Boston’s chief prosecutor is using a long-dormant state statute to lock up career criminals in a strategy that saves the state money and is a secret weapon behind falling crime rates, says the Boston Herald. “This work we're doing is aimed at those who haven't got the message,” said Suffolk District Attorney Daniel Conley. “Once you get them off the street, the whole community becomes a lot safer.” The 1998 statute allows certain suspects – even those nabbed for relatively minor gun offenses – to be prosecuted under the armed career criminal charge, which carries a hefty prison sentence. Boston crime reached record lows last year thanks in part to the campaign, authorities say.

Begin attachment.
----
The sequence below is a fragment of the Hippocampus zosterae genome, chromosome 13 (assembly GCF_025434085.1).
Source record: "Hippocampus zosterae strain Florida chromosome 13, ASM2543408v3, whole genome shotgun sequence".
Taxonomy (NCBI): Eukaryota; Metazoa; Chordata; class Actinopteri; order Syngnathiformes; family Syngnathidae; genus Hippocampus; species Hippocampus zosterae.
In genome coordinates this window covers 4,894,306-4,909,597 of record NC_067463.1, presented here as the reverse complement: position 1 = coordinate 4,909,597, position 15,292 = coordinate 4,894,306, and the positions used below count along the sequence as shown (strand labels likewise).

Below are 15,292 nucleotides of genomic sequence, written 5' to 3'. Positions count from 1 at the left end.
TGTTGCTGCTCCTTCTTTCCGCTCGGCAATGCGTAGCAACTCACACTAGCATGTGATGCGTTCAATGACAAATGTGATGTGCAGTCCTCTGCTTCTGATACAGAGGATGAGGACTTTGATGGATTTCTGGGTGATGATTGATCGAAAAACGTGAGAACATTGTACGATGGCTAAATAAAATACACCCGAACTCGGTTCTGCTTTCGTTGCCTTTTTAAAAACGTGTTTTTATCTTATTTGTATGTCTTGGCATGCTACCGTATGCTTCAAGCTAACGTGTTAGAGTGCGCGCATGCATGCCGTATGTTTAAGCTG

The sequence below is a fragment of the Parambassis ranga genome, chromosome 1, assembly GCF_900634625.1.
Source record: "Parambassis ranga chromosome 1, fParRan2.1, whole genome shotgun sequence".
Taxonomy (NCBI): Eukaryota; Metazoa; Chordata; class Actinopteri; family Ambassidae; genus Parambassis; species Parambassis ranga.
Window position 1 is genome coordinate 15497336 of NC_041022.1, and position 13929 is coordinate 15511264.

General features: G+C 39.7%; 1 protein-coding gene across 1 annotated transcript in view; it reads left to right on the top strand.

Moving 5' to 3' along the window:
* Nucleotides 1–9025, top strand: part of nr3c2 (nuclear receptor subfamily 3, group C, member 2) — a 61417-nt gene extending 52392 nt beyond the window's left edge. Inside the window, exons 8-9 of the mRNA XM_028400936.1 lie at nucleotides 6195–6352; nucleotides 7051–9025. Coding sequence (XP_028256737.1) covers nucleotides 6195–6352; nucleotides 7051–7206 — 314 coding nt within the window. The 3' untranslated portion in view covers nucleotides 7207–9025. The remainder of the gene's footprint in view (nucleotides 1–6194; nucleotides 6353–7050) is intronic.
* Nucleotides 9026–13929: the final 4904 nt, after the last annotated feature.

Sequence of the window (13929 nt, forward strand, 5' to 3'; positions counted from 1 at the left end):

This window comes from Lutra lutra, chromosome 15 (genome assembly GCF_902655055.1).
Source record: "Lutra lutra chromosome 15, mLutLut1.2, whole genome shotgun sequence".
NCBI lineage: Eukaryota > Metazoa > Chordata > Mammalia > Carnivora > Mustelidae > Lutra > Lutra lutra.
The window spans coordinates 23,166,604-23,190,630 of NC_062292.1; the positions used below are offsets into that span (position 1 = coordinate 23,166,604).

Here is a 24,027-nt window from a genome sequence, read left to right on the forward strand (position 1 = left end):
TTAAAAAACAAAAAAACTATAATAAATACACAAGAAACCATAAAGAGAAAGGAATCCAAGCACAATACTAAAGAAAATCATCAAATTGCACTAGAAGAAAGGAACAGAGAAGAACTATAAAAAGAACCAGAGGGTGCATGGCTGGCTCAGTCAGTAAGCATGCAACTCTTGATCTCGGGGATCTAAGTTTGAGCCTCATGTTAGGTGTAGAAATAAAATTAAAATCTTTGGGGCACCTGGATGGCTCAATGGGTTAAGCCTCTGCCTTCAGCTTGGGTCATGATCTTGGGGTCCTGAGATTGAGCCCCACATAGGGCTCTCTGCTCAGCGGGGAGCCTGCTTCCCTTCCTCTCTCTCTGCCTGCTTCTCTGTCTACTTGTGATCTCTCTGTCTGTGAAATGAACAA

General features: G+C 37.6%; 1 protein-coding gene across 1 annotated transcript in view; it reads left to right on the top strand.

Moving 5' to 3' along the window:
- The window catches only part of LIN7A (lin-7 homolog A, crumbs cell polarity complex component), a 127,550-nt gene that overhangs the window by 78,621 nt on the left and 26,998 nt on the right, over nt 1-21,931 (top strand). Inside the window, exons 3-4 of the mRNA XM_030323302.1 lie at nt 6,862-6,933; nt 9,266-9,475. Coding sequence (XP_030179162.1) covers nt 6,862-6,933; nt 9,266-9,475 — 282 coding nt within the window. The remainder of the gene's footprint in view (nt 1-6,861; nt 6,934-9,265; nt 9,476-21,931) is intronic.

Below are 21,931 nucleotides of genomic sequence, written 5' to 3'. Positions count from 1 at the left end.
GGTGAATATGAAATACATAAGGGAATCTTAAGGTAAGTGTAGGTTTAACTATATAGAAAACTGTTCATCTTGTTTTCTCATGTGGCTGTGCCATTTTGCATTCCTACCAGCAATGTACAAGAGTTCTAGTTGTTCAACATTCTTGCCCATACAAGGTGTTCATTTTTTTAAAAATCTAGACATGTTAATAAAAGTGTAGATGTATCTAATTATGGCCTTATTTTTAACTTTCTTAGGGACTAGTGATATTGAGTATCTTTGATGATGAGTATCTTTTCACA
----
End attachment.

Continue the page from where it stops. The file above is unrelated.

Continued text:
Police Commissioner Edward Davis says “there's a very small number of bad actors that are driving the bulk of the crime we see on the street. I agree with that,” Conley said. Prosecutions under the law had been done rarely for years because they require an extraordinary draw on resources. They are being brought now based on a calculation that one career criminal prosecution is more effective than spending years prosecuting a suspect for repeat offenses that carry short prison terms.